South Africa's murdered children
A Pretoria family is one of thousands of South African families whose calls for police to investigate their children's murder have fallen on deaf ears.
The chilling revelations by the Mabuza family that police have "shut shop" on the investigation into the murder of their eight-year-old son Dida comes as the safety and security ministry this week admitted autopsies are not conducted on all South Africa's murdered children.
Dida, a Grade Three pupil at Boikgantsho Primary School, was found by his cousin and a neighbour hanging from a tree half naked with his school shirt pulled over his face in a field between Nellmapius and Mamelodi in January last year.
His killer, who sodomised him, had wrapped his school tie around his neck several times before stringing him up from a branch. His pants and shoes were never found.
Dida's aunt Theresa said that to this day police investigating his murder had never come back to them with information on the case.
"The police have shut shop on the investigation and are refusing to tell us anything. It is as though they do not care. To them it is just another murder," she said, adding that every time they contacted the investigator they were given "pathetic excuses".
Her calls were echoed this week by the family of murdered four-year-old Connie Ncube who claimed police did nothing to catch their daughter's killer until the media and community put pressure on them and began "asking awkward questions".
Agreeing with the Mabuza and Ncube families that police "were simply not interested in catching child killers", Democratic Alliance spokesperson Mike Waters said it was clear from replies to parliamentary questions the police "are not serious about pursuing child murderers".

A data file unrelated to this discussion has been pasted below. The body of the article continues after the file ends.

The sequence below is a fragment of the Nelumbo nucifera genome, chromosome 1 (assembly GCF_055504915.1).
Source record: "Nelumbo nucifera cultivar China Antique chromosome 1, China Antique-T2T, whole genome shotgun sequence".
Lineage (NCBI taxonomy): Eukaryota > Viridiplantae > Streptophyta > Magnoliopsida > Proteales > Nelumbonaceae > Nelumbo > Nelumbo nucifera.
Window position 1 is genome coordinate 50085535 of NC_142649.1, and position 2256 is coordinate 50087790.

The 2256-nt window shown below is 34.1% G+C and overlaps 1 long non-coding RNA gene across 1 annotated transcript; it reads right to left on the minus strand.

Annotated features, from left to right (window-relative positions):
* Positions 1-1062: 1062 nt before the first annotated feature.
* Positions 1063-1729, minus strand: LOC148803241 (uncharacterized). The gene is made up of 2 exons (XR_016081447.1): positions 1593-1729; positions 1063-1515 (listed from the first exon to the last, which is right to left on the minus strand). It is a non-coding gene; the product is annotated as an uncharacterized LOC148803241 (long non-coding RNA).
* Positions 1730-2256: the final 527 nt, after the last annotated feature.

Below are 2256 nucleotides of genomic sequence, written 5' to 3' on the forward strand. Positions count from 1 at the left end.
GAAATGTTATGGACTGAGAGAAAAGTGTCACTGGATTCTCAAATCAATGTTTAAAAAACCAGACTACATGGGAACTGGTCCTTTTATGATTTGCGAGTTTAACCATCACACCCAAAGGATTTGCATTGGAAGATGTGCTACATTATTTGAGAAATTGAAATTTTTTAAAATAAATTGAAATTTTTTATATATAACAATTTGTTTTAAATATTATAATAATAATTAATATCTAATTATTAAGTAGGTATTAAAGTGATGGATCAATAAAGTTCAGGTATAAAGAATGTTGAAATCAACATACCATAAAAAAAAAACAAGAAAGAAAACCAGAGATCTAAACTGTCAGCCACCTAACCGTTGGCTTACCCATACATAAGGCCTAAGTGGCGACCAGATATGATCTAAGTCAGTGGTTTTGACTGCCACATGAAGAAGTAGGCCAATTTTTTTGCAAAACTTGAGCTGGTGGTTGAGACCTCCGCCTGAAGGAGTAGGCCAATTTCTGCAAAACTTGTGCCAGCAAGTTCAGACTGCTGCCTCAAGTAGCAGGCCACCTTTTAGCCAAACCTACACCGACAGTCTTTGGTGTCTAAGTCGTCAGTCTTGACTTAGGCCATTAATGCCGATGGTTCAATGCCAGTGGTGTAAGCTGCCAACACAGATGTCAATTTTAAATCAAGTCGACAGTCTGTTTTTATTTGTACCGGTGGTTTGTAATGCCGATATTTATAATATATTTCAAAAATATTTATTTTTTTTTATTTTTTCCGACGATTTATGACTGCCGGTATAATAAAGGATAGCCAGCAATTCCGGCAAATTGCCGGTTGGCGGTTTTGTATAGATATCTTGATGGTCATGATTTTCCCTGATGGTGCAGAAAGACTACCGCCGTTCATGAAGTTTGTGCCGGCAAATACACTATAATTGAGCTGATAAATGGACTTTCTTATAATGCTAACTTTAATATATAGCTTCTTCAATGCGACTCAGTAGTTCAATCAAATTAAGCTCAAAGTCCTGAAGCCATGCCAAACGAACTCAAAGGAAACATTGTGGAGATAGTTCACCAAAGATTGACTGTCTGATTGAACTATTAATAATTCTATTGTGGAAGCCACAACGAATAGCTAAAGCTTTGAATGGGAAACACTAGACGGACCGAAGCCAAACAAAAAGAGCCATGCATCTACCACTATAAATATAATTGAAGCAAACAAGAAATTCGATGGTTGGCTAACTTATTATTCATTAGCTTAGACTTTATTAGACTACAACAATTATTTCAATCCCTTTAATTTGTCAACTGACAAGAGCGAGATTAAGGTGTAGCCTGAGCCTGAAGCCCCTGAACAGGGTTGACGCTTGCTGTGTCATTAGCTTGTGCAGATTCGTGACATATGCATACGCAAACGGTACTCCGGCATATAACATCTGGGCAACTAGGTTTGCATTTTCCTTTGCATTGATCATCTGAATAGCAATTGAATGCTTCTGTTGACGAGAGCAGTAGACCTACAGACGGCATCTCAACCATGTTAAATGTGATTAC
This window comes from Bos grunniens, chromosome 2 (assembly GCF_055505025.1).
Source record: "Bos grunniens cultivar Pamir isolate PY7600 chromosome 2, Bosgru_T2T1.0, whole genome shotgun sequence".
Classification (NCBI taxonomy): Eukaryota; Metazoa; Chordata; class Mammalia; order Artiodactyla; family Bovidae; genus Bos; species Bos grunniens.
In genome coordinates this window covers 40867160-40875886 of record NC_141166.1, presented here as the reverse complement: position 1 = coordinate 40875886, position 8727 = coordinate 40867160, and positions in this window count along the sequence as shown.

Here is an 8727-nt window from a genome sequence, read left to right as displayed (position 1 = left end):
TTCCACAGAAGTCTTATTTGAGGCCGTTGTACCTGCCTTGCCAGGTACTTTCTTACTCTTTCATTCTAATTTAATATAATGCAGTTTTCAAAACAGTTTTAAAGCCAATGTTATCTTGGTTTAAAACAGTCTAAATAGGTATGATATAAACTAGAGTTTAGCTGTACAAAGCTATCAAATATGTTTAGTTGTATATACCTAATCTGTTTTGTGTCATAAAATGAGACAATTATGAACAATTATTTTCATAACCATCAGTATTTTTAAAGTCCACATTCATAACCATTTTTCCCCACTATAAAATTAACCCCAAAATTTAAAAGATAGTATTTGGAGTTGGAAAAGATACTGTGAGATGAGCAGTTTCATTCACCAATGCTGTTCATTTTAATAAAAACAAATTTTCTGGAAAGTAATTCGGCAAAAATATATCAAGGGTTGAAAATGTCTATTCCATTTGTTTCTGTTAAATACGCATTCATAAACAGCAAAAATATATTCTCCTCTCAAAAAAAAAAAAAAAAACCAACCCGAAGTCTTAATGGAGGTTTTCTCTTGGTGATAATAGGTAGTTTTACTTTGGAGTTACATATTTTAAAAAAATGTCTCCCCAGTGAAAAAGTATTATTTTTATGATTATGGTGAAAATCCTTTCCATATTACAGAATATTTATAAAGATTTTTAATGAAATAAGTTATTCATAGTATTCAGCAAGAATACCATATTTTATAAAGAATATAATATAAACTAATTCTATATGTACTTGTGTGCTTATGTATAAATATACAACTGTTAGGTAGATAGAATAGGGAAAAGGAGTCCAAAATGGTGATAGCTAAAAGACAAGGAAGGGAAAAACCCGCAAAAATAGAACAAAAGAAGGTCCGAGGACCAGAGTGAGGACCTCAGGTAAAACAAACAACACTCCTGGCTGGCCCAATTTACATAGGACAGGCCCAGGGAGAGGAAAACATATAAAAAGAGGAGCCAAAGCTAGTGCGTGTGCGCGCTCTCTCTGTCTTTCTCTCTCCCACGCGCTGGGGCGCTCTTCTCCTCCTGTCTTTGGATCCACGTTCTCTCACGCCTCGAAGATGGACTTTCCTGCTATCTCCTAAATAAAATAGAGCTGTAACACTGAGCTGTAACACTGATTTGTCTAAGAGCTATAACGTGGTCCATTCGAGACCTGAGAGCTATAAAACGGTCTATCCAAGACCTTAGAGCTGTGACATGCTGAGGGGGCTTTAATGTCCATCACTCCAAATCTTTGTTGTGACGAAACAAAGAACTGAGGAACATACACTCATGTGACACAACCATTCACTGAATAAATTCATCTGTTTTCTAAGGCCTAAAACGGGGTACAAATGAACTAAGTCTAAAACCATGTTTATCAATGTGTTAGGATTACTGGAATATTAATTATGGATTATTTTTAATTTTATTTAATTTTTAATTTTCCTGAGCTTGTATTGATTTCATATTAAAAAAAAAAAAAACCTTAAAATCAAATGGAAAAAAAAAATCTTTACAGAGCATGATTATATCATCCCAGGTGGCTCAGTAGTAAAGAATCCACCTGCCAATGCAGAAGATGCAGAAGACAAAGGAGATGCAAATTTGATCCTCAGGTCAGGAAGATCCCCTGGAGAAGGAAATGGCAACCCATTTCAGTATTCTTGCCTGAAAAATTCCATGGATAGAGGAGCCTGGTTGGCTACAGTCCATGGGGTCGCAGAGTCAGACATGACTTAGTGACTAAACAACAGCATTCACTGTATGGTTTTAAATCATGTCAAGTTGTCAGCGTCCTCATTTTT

Waters said that from the safety and security ministry's replies it was clear that of the 1 128 children murdered in the 2004/2005 financial year police failed to perform post-mortems on 203 bodies as no cause of death was ever established for these murders. "An autopsy is the starting point of any investigation and an almost absolute requirement for a successful prosecution.
"The reply therefore raises questions about how seriously child murderers are being pursued, if even the basics of an investigation are not being carried out," said Waters.
He said the fact that the cause of death for the 203 children was unknown suggested there had been virtually no investigation and, furthermore, it meant there was no forensic evidence available to base a prosecution on.
"It is therefore hardly surprising that in 352 of the cases, nobody was charged with the murder," he said.
What was even more chilling about the murders was the violence that had been used in the killings.
The ministry said of the 1 128 children murdered, 26 were kicked to death, 13 were burnt to death, and six were killed with a fist. Another six were killed with an axe. Boiling water, hammers and iron pipes were used to kill a further nine children, while 324 were shot and 287 stabbed.
According to parliamentary replies, 53 percent of those arrested for the murder were 21 years old or younger, showing, said Waters, that alarm bells should be ringing.
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